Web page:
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abstinence adopted agitation alcohol alcoholic liquors amendment American Temperance Society American Temperance Union Appendix ardent spirits army beer beverage bolag British campaign Canada canteen cent Chap church committee Congress convention crime declared dispensary distilled Dominion drunk drunkards drunkenness election enacted England evil favour formed gallons Gothenburg held hibition high licence high-licence House hundred intemperance intoxicating liquors issue John labour legislation Legislature licence law liquor dealers liquor traffic local option Lodge Lyman Beecher malt liquors Manitoba Massachusetts meeting ment moral natives Neal Dow officers Ohio option option law organisation Parliament party perance pledge political President prohibition Prohibition party prohibitionists prohibitory law province repeal resolution result retail sale of liquor saloons samlag sell soldiers Sons of Temperance temperance movement temperance reform Temperance Society Templars thousand tion total abstinence trade Union United vote wine York
Page 16 - And the harp, and the viol, the tabret, and pipe, And wine, are in their feasts: But they regard not the work of the Lord, Neither consider the operation of his hands.
Page 20 - Though I look old, yet I am strong and lusty: For in my youth I never did apply Hot and rebellious liquors in my blood; Nor did not with unbashful forehead woo The means of weakness and debility; Therefore my age is as a lusty winter, Frosty, but kindly: let me go with you; I'll do the service of a younger man In all your business and necessities.
Page 204 - Give to the winds thy fears ; Hope, and be undismayed; God hears thy sighs and counts thy tears, God shall lift up thy head. Through waves and clouds and storms He gently clears thy way; Wait thou His time, so shall this night Soon end in joyous day.
Page 173 - The exercise of the police power by the destruction of property which is itself a public nuisance, or the prohibition of its use in a particular way, whereby its value becomes depreciated, is very different from taking property for public use, or from depriving a person of his property without due process of law. In the one case, a nuisance only is abated ; in the other, unoffending property is taken away from an innocent owner.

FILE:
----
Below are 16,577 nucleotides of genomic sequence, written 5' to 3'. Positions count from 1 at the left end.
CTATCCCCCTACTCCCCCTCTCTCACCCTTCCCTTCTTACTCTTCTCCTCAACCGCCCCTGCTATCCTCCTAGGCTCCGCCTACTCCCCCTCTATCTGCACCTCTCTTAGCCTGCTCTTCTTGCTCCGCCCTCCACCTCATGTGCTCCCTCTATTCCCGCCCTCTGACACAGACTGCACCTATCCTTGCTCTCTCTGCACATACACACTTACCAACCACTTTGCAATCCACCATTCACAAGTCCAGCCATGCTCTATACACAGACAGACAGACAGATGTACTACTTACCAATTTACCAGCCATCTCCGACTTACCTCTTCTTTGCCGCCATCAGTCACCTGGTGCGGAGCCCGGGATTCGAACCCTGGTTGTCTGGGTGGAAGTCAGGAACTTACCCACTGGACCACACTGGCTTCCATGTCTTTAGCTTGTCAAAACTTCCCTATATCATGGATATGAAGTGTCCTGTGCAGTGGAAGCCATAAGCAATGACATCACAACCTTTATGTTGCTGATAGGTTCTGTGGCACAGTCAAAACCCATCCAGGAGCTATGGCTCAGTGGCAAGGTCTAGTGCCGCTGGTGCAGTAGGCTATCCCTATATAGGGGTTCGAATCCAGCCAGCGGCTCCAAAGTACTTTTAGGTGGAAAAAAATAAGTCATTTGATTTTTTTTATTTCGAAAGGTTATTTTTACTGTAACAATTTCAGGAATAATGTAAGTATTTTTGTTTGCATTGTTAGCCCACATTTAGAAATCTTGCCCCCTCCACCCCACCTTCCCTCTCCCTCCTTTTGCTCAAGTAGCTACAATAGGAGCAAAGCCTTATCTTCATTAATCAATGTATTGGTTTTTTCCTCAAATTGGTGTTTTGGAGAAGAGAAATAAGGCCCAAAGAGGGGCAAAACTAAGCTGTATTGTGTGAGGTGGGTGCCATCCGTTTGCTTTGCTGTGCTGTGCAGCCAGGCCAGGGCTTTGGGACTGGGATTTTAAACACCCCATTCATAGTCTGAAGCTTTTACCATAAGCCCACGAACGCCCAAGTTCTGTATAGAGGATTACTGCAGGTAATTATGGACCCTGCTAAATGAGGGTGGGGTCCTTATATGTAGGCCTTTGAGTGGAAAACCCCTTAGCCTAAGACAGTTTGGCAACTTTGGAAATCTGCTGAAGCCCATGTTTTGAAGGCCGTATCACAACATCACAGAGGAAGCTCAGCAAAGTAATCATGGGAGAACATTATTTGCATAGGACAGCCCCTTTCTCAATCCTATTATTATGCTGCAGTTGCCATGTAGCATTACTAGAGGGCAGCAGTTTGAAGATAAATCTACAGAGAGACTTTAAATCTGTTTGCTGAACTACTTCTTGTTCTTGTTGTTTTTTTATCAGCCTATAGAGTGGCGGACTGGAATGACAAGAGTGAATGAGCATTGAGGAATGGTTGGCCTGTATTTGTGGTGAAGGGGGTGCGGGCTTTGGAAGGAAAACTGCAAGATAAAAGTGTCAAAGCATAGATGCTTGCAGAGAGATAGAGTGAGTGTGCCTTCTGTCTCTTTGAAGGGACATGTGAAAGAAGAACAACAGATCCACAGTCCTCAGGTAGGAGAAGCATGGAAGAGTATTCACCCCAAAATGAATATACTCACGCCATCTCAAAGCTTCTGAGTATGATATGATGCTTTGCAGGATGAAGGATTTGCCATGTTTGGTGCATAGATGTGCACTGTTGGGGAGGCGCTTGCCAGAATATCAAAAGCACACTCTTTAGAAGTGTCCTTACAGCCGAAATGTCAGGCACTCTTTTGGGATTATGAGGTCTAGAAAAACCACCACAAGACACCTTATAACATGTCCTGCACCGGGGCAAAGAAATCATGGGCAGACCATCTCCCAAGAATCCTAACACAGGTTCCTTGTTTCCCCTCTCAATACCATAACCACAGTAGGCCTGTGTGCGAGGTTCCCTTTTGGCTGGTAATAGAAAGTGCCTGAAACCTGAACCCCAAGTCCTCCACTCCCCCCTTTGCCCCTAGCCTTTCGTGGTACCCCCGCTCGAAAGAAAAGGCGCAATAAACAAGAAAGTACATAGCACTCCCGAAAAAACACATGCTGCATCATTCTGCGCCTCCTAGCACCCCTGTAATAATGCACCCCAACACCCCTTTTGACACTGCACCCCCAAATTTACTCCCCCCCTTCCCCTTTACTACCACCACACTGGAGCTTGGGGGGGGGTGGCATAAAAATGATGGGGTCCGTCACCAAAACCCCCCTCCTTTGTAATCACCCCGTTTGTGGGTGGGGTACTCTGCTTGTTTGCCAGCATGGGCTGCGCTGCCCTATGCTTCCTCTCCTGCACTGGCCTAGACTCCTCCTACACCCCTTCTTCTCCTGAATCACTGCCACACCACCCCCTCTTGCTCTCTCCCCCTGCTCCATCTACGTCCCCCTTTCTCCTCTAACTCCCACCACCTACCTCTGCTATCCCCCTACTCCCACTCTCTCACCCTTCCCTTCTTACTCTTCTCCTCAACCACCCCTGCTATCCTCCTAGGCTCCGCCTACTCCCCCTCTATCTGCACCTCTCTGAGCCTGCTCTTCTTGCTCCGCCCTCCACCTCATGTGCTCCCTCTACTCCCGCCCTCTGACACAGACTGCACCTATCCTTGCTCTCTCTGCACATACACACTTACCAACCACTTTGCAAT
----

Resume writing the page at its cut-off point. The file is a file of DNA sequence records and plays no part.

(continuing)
Page 174 - ... the possession and enjoyment of all rights are subject to such reasonable conditions as may be deemed by the governing authority of the country essential to the safety, health, peace, good order and morals of the community. Even liberty itself, the greatest of all rights, is not unrestricted license to act according to one's own will. It is only freedom from restraint under conditions essential to the equal enjoyment of the same right by others. It is then liberty regulated by law.
Page 483 - And when the victory shall be complete, — when there shall be neither a slave nor a drunkard on the earth, — how proud the title of that land which may truly claim to be the birthplace and the cradle of both those revolutions that shall have ended in that victory. How nobly distinguished that people who shall have planted and nurtured to maturity both the political and moral freedom of their species.
Page 106 - I will neither make, buy, sell, or use as a beverage, any spirituous or malt liquors, wine, or cider...
Page 171 - The supervision of both these subjects. of governmental power is continuing in its nature, and they are to be dealt with as the special exigencies of the moment may require. Government is organized with a view to their preservation, and cannot divest itself of the power to provide for them. For this purpose, the largest legislative discretion is allowed, and the discretion cannot be parted with any more than the power itself.
Page 123 - It is not necessary, for the sake of justifying the state legislation now under consideration, to array the appalling statistics of misery, pauperism, and crime which have their origin in the use or abuse of ardent spirits.